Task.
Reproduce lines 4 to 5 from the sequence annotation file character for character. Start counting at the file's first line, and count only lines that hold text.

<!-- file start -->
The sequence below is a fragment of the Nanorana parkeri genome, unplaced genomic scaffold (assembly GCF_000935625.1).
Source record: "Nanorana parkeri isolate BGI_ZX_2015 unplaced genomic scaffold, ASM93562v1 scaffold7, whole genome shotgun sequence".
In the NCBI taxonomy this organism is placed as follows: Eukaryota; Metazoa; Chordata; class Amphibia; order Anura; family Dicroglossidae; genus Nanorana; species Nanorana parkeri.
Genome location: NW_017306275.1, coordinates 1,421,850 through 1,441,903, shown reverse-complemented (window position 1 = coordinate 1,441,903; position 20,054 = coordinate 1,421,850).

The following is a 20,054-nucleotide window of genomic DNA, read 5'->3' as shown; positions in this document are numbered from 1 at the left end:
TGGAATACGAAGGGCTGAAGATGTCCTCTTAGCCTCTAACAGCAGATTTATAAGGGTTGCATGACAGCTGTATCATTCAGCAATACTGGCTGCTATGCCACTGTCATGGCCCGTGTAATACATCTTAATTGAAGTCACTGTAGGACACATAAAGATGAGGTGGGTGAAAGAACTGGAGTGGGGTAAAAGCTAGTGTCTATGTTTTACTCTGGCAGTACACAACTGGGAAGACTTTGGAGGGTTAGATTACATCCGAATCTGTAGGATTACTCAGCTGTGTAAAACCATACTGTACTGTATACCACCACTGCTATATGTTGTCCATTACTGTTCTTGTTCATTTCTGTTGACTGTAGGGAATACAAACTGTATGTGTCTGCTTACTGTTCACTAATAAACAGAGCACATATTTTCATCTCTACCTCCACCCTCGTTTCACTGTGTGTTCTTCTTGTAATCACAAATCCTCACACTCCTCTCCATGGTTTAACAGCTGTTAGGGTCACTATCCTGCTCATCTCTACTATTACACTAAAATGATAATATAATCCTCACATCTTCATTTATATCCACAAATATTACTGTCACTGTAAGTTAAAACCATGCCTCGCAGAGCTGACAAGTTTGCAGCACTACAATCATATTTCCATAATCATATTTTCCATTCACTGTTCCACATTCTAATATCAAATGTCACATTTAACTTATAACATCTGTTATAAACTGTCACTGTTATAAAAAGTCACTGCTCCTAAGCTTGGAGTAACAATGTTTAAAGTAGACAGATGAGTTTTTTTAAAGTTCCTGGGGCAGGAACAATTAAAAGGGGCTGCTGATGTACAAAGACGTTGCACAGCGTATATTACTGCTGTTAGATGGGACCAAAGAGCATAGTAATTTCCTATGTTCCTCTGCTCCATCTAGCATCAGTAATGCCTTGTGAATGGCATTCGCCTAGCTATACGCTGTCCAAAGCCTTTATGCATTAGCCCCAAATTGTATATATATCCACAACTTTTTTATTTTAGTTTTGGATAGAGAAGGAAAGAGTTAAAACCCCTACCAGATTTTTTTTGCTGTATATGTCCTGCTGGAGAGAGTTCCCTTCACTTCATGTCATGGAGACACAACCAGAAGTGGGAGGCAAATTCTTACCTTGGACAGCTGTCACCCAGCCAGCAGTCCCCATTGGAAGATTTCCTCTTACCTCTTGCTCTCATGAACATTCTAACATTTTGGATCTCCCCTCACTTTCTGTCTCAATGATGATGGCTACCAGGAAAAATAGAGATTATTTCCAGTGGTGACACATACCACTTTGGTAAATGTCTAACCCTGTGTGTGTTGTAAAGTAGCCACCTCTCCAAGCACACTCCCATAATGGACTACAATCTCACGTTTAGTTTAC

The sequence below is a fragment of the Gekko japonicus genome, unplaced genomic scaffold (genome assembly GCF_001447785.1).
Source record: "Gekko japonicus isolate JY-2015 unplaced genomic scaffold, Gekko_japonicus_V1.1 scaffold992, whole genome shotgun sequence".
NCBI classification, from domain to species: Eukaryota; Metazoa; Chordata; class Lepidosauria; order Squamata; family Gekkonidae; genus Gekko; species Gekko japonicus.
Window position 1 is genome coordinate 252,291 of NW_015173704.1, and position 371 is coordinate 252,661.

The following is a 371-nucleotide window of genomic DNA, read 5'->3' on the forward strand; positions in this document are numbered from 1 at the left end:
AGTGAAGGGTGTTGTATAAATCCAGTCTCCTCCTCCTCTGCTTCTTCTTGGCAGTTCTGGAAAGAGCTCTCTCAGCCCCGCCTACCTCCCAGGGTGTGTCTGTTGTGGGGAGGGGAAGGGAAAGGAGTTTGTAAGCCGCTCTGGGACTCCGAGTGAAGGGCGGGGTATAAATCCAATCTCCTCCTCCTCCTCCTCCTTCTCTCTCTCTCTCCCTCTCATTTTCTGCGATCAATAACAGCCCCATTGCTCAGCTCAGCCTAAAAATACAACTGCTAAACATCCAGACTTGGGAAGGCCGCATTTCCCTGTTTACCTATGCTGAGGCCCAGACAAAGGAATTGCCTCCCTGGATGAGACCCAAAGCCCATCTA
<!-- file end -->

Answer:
Genome location: NW_017306275.1, coordinates 1,421,850 through 1,441,903, shown reverse-complemented (window position 1 = coordinate 1,441,903; position 20,054 = coordinate 1,421,850).

The following is a 20,054-nucleotide window of genomic DNA, read 5'->3' as shown; positions in this document are numbered from 1 at the left end: